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Republican Presidential Candidates

January 15, 2012 | Jenn Harris
When the Republican presidential candidates took the stage at the NBC News/Facebook debate on "Meet the Press" on Jan. 8, it was their last big chance to make an impression before the New Hampshire primary last Tuesday. They may have strayed from one another in terms of political issues throughout the event, but there was something unmistakably uniform about the six candidates. Lined up side by side under the bright lights, each wore a plain dark navy suit, solid light-colored shirt, subtle tie and, except for Ron Paul, a lapel pin of some kind (in most cases, an American flag)
December 20, 2011 | By Erwin Chemerinsky
The attack on the federal judiciary by Republican candidates for president has reached a new low and should be denounced by liberals and conservatives alike. In November, Texas Gov. Rick Perry announced that if elected president, his "appointees to the federal bench will not receive a lifetime appointment. "Now Newt Gingrich has pledged that if he were elected he would defy Supreme Court rulings with which he disagreed and that judicial review to ensure that the government complies with the Constitution has been "grossly overstated.
December 8, 2011 | Meghan Daum
Is it just me, or does the GOP candidate pool remind you of "We Are the World," the 1985 charity single made under the name USA for Africa that featured dozens of pop artists singing about how to "make a brighter day" and "stand together as one"? I'm not talking about the message itself — though, admittedly, both the "We Are the World" lyrics and most of the Republican talking points lean more toward platitude than poetry — but rather about the way nearly every candidate has had a chance to grab the mic and spend a minute in the spotlight belting out a semi-intelligible solo before retreating back into the chorus or disappearing altogether.
December 8, 2011
Does being a self-promoting blowhard disqualify you from hosting a presidential debate? Some critics of Donald Trump seem to think so. They argue that his planned Dec. 27 debate for Republican presidential candidates, co-sponsored by the conservative magazine NewsMax, is a bad idea because it would demean the participants and turn what should be a serious dialogue into an episode of "The Apprentice. " A spokesperson for Ron Paul said: "The selection of a reality television personality to host a presidential debate that voters nationwide will be watching is beneath the office of the presidency and flies in the face of that office's history and dignity.
December 7, 2011 | By Alana Semuels, Los Angeles Times
In a closely-knit Mormon congregation, Ronnie Catalano was a problem Mitt Romney wanted to solve. As bishop — a position akin to priest or pastor — Romney presided over a fast-growing flock that included Catalano's wife, Sandy, a new convert. Ronnie, a cigarette smoking, wine-drinking Catholic, had accused Sandy of ruining their family by becoming Mormon. He tried to prevent her from attending church and from donating their money in the Mormon tradition of tithing. Sandy was thinking of leaving her husband and moving to Utah with their two children, an anathema in a faith in which families come first and church leaders are encouraged to bring non-Mormon spouses of church members into the fold.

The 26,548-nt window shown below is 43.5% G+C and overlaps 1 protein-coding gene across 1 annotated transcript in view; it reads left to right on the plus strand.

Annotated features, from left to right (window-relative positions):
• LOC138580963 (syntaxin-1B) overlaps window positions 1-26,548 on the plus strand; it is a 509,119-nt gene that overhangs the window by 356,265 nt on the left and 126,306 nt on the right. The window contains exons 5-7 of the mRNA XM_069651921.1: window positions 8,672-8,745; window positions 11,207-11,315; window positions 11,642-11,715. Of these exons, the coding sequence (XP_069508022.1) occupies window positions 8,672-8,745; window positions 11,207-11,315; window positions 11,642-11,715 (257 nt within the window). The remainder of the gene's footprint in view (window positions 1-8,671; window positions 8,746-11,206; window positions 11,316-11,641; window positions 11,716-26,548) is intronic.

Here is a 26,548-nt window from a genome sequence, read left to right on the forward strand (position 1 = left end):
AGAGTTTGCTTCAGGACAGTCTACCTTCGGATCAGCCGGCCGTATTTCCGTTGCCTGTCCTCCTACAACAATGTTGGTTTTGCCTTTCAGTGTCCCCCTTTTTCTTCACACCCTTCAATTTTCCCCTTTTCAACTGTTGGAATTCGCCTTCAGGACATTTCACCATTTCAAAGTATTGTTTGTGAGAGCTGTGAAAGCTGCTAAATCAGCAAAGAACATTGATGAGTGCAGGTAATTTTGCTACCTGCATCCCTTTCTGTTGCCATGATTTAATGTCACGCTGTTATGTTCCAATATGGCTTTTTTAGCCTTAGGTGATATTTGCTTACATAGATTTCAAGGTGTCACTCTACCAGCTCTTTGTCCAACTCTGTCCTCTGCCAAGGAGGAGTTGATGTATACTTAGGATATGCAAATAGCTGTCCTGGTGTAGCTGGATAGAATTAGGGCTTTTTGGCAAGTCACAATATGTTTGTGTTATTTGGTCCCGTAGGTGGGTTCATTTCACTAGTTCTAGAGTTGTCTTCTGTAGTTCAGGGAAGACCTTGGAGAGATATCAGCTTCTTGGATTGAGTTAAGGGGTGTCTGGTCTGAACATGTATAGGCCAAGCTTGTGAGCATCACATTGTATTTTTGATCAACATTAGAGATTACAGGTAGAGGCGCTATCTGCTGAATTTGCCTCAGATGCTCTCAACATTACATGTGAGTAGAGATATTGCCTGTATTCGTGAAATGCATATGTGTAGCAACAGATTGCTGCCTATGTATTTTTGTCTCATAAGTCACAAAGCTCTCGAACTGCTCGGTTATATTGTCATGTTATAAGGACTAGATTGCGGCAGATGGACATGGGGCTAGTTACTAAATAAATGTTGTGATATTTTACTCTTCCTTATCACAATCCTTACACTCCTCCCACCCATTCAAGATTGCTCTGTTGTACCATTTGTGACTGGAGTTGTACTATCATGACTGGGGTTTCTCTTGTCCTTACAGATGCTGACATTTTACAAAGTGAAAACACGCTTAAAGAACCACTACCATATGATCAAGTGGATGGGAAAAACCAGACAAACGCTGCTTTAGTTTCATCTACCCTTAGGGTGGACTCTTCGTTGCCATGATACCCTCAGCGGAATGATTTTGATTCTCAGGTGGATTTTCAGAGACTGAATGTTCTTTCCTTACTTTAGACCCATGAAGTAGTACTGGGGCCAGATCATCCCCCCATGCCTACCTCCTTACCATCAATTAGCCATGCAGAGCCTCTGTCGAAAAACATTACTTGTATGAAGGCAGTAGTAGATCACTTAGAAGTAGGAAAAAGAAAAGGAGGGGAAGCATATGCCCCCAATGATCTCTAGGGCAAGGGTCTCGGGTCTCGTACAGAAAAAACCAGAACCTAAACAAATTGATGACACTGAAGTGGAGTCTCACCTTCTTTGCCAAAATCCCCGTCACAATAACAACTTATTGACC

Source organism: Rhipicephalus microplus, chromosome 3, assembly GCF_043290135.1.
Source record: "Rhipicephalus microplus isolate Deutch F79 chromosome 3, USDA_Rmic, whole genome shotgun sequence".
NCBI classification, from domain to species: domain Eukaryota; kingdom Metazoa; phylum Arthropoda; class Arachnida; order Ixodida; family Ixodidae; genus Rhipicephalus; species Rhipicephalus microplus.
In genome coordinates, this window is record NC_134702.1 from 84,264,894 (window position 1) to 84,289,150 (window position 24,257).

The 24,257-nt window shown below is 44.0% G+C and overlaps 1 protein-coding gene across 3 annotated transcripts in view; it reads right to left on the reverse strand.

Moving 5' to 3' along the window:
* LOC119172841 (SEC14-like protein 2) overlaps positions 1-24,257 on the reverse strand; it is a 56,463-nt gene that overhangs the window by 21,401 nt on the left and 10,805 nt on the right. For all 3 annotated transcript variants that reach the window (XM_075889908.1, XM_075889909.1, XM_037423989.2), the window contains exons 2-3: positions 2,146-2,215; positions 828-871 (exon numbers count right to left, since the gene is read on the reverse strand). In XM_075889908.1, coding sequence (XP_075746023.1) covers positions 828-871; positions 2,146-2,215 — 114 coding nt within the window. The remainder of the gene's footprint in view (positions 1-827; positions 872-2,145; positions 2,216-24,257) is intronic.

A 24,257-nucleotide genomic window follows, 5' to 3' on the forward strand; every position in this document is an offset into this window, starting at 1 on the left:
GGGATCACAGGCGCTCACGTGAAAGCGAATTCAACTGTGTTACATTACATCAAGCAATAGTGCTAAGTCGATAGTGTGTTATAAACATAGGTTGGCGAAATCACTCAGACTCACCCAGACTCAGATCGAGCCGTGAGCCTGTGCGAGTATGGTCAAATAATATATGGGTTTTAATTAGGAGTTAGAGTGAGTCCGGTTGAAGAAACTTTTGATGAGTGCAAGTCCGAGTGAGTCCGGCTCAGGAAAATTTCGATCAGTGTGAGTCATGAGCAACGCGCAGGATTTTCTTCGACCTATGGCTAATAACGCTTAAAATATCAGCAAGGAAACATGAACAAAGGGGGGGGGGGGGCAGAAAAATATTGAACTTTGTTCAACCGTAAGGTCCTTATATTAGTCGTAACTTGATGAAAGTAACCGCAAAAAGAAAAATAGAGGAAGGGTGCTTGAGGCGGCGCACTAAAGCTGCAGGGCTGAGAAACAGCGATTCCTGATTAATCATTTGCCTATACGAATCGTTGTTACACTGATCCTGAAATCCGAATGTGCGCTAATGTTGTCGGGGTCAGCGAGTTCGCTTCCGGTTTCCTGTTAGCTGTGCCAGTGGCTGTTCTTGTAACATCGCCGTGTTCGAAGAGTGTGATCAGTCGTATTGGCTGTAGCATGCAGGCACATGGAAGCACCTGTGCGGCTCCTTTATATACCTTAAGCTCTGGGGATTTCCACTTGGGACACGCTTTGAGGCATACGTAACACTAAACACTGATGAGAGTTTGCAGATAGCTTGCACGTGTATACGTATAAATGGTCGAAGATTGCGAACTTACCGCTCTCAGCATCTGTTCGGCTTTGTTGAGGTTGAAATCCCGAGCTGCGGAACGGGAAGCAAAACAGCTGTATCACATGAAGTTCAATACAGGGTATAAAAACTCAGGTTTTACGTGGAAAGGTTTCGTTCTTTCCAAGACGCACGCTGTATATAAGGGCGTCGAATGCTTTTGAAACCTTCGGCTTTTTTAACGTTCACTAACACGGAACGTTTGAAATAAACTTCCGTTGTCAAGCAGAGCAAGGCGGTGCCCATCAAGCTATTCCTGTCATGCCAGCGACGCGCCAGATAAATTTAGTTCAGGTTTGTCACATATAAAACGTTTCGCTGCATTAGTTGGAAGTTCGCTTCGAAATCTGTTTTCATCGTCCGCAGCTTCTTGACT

December 1, 2011 | By James Oliphant
Is Mitt Romney a thin-skinned candidate who dislikes being challenged on his record? That's the impression left by Bret Baier, the Fox News Channel anchor who interviewed Romney this week about Romney's complaints about the exchange. Baier showed up on Bill O' Reilly's show on Fox on Wednesday night to say that Romney had, when the interview was over, groused about Baier's “overly aggressive” tone, which he said was "uncalled for," and that he was particularly unhappy about being quizzed yet again about the healthcare plan he helped enact in Massachusetts.
November 28, 2011
Backward thinking Re "Clueless candidates," Editorial, Nov. 23 Your editorial exposing the clueless, arcane, 19th century policy positions of GOP presidential candidates — focusing on Newt Gingrich's call to roll back child labor laws — was brilliant. It reminded me of the famous scene in "Blazing Saddles" in which the Waco Kid explains this kind of folly to Sheriff Bart: "What did you expect? 'Welcome, sonny'? 'Make yourself at home'? 'Marry my daughter'?
November 19, 2011 | By Seema Mehta, Los Angeles Times
There are certain prerequisites for presidential candidates competing in Iowa: Greet voters in the Pizza Ranch restaurants that dot the state. Recruit volunteers to make your case on a bitterly cold night when the caucuses are held. And meet with Bob Vander Plaats. Vander Plaats, 48, is an influential leader among Iowa's social conservatives and evangelicals, a key voting bloc that can deliver a victory in the first voting contest in the nation. He was the state chairman of Mike Huckabee's ragtag 2008 campaign, which surprised many with its first-place finish here.
November 17, 2011 | Doyle McManus
When Richard M. Nixon ran for the Republican presidential nomination in 1968, he faced a daunting problem: A lot of voters just didn't like him. Nixon had made his name in politics as an angry, partisan hatchet man, famous for lashing out against Democrats and the news media. To win the presidency, he needed to find a way to soften that too-harsh image. In the months before the 1968 primaries, Nixon's campaign staged gauzy television segments that showed the candidate gently answering questions from ordinary citizens, not pesky reporters.
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